1. Limited time only! Sign up for a free 30min personal tutor trial with Chegg Tutors
    Dismiss Notice
Dismiss Notice
Join Physics Forums Today!
The friendliest, high quality science and math community on the planet! Everyone who loves science is here!

Solving inequalities algebraically, when root is 0

  1. Mar 25, 2013 #1
    1. The problem statement, all variables and given/known data
    Solve each inequality without graphing the corresponding function.

    State the solution algebraically and graph on a number line:

    x/x2-9≤0

    so i factor out the denominator and get (x+3)(x-3) the root here is zero, but for some reason in the chart (for rational/reciprocal functions) they seem to treat the vertical asymptotes (x=-3, x=3) as root as well... so really instead of having 1 root, of 0, you now have what look like 3 roots, at x=0, x=-3, x=+3

    Now i've only learned how to solve inequalities algebraically this morning from this very helpful youtube video:


    http://www.youtube.com/watch?v=a9dzsIxcI-o&list=FLU9AMIFm9OGP9S3RGgO_hjw&index=1

    and according to this 'method' which i like VERY much....i keep getting the wrong answer/sum for the positives/negative intervals if the zero is equal to 0


    the book already shows me what the solution is i just dont know how to deal with these roots of 0 in situations like these, can anyone help?



    anything would be greatly appreciated, thanks :)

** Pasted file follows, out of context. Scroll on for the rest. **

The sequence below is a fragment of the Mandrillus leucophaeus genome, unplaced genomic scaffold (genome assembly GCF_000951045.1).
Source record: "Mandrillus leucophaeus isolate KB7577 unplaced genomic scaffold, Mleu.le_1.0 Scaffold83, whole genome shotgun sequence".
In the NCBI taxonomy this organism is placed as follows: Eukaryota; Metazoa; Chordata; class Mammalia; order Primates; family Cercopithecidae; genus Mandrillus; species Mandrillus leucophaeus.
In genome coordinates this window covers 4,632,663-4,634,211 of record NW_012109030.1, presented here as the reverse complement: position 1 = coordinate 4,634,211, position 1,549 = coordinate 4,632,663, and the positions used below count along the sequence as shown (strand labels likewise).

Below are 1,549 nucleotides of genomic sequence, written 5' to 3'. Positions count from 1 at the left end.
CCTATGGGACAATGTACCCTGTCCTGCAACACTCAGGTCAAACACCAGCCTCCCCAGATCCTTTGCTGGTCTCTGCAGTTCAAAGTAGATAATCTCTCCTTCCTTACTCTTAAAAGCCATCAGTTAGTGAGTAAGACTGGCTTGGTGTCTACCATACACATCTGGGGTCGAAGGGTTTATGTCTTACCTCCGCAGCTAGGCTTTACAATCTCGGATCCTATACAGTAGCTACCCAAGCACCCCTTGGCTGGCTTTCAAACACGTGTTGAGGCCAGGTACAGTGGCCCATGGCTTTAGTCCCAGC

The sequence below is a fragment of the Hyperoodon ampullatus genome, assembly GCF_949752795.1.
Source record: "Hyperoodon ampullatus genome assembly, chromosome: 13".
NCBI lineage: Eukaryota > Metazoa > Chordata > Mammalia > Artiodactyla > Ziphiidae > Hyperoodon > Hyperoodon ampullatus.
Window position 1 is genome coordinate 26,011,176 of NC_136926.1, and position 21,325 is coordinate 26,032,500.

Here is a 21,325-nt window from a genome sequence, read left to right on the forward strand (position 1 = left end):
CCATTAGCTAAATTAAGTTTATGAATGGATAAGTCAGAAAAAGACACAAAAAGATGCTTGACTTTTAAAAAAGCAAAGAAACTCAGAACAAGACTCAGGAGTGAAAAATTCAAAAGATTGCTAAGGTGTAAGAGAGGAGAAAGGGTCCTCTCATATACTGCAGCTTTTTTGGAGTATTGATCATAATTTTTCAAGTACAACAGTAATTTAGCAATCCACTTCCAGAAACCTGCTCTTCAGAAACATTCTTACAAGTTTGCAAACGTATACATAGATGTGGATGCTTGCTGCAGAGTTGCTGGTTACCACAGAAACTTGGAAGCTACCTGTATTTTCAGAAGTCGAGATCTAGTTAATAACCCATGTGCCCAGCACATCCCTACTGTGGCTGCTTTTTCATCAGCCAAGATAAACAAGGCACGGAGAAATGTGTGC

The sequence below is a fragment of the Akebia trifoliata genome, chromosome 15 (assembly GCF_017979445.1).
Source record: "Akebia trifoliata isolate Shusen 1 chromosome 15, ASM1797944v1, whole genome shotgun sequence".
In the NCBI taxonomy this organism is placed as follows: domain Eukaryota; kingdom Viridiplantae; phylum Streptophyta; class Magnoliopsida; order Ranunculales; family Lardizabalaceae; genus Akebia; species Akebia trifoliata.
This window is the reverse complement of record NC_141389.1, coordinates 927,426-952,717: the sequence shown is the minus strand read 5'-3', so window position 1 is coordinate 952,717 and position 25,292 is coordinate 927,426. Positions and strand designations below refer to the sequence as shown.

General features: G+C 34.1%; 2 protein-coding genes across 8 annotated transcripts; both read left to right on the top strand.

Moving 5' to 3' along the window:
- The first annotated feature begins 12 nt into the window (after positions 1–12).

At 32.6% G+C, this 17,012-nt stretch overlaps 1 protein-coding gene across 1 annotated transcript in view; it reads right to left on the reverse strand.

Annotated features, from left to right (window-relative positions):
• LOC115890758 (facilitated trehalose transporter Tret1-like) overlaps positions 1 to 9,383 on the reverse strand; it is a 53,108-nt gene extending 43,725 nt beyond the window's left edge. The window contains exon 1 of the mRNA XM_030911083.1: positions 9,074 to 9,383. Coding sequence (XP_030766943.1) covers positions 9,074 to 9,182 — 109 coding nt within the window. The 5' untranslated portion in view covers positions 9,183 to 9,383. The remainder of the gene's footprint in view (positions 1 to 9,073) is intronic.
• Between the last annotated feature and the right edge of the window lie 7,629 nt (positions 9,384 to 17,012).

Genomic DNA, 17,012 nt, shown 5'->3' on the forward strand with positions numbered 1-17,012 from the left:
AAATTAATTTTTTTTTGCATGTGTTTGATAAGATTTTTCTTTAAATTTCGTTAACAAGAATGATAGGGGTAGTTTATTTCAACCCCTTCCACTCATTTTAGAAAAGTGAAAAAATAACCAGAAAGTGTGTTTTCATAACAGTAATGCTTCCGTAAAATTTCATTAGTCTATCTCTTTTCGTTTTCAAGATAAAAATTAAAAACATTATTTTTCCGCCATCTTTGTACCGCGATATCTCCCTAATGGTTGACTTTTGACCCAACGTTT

2. jcsd
  3. Mar 25, 2013 #2
    for zero solution mark zero on the number line and proceed
     
  4. Mar 25, 2013 #3
    oh hey...i think your right...even if just move in the general direction it will tell me weather or not its positive or negative...

    and then i can multiply all the postives/negatives and determine weather the graph in that interval is above 0 or below 0




    thanks
     
  5. Mar 25, 2013 #4

    SammyS

    User Avatar
    Staff Emeritus
    Science Advisor
    Homework Helper
    Gold Member

    You have written your algebraic expression incorrectly.

    x/x2-9 is technically equivalent to [itex]\displaystyle \ \frac{x}{x^2}-9\ [/itex] which is [itex]\displaystyle \ \frac{1}{x}-9\ .[/itex]

    You need to use parentheses and write x/(x2-9) which is [itex]\displaystyle \ \frac{x}{x^2-9}\ .[/itex]
    For a rational expression, the critical points are the roots of the numerator together with the roots of the denominator.

    This is because the sign of a rational expression will change if either the numerator or denominator changes sign.
     
Know someone interested in this topic? Share this thread via Reddit, Google+, Twitter, or Facebook

Have something to add?
Draft saved Draft deleted



Similar Discussions: Solving inequalities algebraically, when root is 0
  1. Solve this inequality (Replies: 2)

Loading...